Tuesday, September 05, 2006
What really amazed me when we went to orientation last week was the girls. What a huge difference there is between the girls and the boys in eigth grade! They suddenly look like young women whereas the boys are still all over the place. When he came home, I asked the manchild if he thought the girls looked different and he said "yeah," with this sort of deer in the headlights look. We're still waiting for the BIG change, you know, the voice dropping, hair growing, height shooting overnight morphing. Although the kid already wears size 11 shoes. Surely it won't be long now.
Didn't get much actual knitting done yesterday after all. Instead I changed this:
It took pretty much ALL afternoon. Even with my really cute helper (whose name is Kimi). Not sure what possessed me, but decided to get it all done at the same time. Several of these (but not all) are from my pilgrimage to Web's. The four on the left in the back row are ones that I dyed myself. I'm not completely happy with them, I really wanted more vibrant color. The one skein directly in front of those, the sort of orangey one on the left is a skein that I won for getting first place in the "fulling or felting" category at Shepherd's Harvest last spring. How did I win first place? With this guy, isn't he adorable? I got a blue ribbon and everything!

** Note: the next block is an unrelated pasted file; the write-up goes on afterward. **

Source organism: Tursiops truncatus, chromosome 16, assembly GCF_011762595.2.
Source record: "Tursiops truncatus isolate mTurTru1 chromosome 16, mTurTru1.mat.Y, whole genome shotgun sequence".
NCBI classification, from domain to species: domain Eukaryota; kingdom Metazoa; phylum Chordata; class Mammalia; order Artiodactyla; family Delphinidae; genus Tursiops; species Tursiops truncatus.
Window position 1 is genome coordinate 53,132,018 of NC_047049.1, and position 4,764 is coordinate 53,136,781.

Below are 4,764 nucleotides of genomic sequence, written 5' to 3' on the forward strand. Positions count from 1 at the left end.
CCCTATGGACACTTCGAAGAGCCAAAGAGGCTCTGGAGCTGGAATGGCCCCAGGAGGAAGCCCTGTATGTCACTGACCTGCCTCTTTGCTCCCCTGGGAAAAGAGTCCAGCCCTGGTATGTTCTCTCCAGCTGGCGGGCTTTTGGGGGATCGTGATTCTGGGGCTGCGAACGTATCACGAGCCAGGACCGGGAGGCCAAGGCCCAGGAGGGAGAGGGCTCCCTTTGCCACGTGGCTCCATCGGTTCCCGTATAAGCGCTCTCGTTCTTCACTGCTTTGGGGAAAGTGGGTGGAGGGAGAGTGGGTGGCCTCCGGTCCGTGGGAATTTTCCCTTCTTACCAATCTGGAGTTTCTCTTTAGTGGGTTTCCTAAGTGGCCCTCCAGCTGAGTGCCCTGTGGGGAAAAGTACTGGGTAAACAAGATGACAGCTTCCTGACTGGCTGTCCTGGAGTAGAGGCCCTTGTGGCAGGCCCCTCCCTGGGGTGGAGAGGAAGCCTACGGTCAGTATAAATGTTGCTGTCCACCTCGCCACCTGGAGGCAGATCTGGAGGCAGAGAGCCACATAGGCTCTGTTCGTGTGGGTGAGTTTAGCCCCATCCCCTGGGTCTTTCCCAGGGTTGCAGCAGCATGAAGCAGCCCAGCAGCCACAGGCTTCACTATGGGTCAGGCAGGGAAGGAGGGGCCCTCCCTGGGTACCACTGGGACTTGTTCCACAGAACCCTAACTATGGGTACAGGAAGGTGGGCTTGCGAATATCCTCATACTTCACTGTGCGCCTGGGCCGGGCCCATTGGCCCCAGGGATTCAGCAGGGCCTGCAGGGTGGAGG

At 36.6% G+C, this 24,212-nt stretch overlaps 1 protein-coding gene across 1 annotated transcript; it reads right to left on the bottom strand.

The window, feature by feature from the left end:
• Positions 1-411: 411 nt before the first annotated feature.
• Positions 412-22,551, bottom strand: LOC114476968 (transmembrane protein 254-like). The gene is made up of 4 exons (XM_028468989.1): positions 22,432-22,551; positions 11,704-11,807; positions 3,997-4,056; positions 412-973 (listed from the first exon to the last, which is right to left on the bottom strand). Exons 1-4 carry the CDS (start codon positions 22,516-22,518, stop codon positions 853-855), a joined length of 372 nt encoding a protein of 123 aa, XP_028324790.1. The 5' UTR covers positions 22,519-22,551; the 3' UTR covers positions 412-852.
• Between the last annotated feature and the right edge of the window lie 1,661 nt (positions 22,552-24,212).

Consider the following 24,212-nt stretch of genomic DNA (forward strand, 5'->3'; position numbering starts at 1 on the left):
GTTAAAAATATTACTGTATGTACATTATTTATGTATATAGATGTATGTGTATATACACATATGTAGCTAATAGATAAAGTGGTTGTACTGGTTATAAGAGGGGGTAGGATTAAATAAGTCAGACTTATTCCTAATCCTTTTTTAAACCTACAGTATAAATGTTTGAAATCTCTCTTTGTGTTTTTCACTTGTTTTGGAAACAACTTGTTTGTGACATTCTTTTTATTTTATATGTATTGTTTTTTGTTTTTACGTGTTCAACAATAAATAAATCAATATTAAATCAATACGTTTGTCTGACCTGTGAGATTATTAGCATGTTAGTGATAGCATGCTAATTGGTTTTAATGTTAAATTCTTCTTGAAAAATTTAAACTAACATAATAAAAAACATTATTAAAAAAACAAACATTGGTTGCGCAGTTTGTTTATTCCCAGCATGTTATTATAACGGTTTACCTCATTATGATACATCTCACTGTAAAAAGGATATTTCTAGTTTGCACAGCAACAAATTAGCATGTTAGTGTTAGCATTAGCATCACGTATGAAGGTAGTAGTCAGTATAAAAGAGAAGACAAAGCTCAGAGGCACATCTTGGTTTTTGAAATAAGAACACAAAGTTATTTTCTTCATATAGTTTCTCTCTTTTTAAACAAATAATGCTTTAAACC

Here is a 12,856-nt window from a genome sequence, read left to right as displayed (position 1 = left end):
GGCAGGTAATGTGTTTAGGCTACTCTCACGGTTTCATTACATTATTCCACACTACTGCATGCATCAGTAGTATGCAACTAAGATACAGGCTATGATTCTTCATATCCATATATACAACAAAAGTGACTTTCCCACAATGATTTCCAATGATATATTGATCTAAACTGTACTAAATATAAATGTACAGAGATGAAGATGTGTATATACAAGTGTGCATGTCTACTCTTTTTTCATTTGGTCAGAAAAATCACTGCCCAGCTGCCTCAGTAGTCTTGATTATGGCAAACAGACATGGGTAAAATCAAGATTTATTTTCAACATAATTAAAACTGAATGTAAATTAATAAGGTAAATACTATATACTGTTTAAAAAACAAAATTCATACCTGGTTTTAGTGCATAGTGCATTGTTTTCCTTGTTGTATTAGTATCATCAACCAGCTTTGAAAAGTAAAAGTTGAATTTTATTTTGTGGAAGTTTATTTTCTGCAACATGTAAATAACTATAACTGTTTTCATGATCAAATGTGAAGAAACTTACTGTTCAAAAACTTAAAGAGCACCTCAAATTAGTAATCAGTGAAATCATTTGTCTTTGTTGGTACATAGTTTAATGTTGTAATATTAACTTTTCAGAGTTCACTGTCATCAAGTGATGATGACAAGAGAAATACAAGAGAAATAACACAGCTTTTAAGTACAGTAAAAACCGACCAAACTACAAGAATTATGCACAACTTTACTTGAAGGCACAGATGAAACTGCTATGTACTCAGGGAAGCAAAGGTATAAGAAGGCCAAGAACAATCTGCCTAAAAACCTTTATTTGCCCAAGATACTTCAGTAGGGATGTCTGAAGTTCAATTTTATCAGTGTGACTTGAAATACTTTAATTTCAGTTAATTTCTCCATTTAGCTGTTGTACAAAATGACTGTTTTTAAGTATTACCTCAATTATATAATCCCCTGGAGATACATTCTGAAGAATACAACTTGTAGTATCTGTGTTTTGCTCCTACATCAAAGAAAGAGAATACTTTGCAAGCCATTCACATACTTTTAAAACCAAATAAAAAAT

And he still needs a nose. Don't cha just love Fiber Trends?
Monday, September 04, 2006
The spouse and the manchild are at the neighbor's wood shop for the afternoon, so I have the house to myself. Bliss! Today I'm knitting because every muscle I use in spinning is killing me.
I've knit a tiny bit more on the lace scarf. This is for the spouse, who is unfortunately allergic to wool. The scarf is to see if she reacts to alpaca too. I hope not, because it would be very nice to knit something for her in something other than acrylic! I have had many people tell me that most people who can't wear wool don't have the same reaction to alpaca and llama. We'll see. I've heard about the "magic" of blocking when working with lace, now I can kinda see why it makes such a huge difference.